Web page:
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The "Hack PC Week" Linux server was compromised, much to the delight of anti-Linux activists everywhere. But before one takes this episode as a condemnation of Linux security in general, it is worthwhile to have a look at how the system was broken into. The following information was posted by the crackers on the PC Week forums; it got split up so one needs to read the first and second parts separately.

The crack happened in two distinct steps. The first was getting to where an arbitrary program could be run on the server. The cracker (identified as "jfs") achieved this by expoiting a vulnerability in the "photoads" CGI script which was being used by PC Week to run advertisements on the target site. Nothing inherent in Linux or Apache was exploited to get in; the door was opened by a third-party, commercial package.

Once able to run programs on the target system, the cracker needed root access. It turns out that the (Red Hat) system being used in the challenge was lacking a number of security updates. In particular, the update to cron, issued by Red Hat on August 25, had not been applied. Jfs simply needed to run a canned exploit program from the net, and root access was his. End of story.

One clear conclusion is that the Linux system used in this challenge was not properly secured. A system being put on the front lines of a security challenge should at least have the security updates installed. And the inclusion of vulnerable, third-party software should only have been done with a great amount of thought.

It might also be said that Linux systems are too hard to secure. If nothing else, Red Hat 6.0 is overdue for an update. The official updates to that release now make up a substantial portion of the whole distribution, far more than most users will want to dig through. Updates will always go unapplied; it is better to eliminate the need.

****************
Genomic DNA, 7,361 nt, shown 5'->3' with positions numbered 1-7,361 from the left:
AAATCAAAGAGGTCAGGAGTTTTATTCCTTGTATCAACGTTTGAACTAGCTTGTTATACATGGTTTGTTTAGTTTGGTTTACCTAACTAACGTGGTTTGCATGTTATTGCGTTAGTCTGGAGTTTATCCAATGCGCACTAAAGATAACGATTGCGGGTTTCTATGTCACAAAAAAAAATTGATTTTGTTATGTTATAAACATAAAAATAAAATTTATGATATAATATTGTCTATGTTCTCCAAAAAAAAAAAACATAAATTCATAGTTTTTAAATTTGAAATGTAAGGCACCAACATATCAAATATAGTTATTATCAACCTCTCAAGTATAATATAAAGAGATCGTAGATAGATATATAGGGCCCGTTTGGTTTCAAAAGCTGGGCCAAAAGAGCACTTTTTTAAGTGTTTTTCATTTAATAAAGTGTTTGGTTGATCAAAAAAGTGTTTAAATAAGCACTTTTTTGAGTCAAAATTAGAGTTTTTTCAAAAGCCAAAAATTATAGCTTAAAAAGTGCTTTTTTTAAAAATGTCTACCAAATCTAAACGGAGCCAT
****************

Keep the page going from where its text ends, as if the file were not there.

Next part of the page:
Security Reports

Linux TCP stack problem found A bug in the 2.2 (and 2.3) kernel TCP stack has been found and posted. A suitably clever attacker could use it to bypass a number of address-based access control mechanisms. The bug has been tracked down and a fix exists; chances are a new 2.2 stable kernel will be released shortly.

Certicom challenge cracked. A group led by INRIA in France has announced the cracking of the code put forward in Certicom's "ECC Challenge." $4000 of their prize money will be going to the Free Software Foundation. (Thanks to Stéfane Fermigier).

A denial of service problem in ssh 1.2.27 has been announced. It's another /tmp link problem that allows a bad guy to make life obnoxious for local users.


Here are the security updates we have seen this week:
  • The Debian Project has released an update to the amd automounter which fixes a nasty security problem. A timely upgrade is recommended.

  • LinuxPPC also has a patch out for amd, as well as updates for proftpd, wu-ftpd, telnet, libtermcap, cron, and lynx. See their security page for details.

  • Linux-Mandrake has issued an update to the GNOME version of nethack which fixes a buffer overflow problem there. They also advise users to simply remove the program if they are not actually using it.

  • Yellow Dog Linux has announced updates to the proftpd and beroftpd FTP servers.


The Linux Administrator's Security Guide has moved to a new location on SecurityPortal.com.


TooRcon 2000, a security-oriented conference, has been announced; it will be happening September 1-3, 2000 in San Diego, California.

Section Editor: Liz Coolbaugh

September 30, 1999

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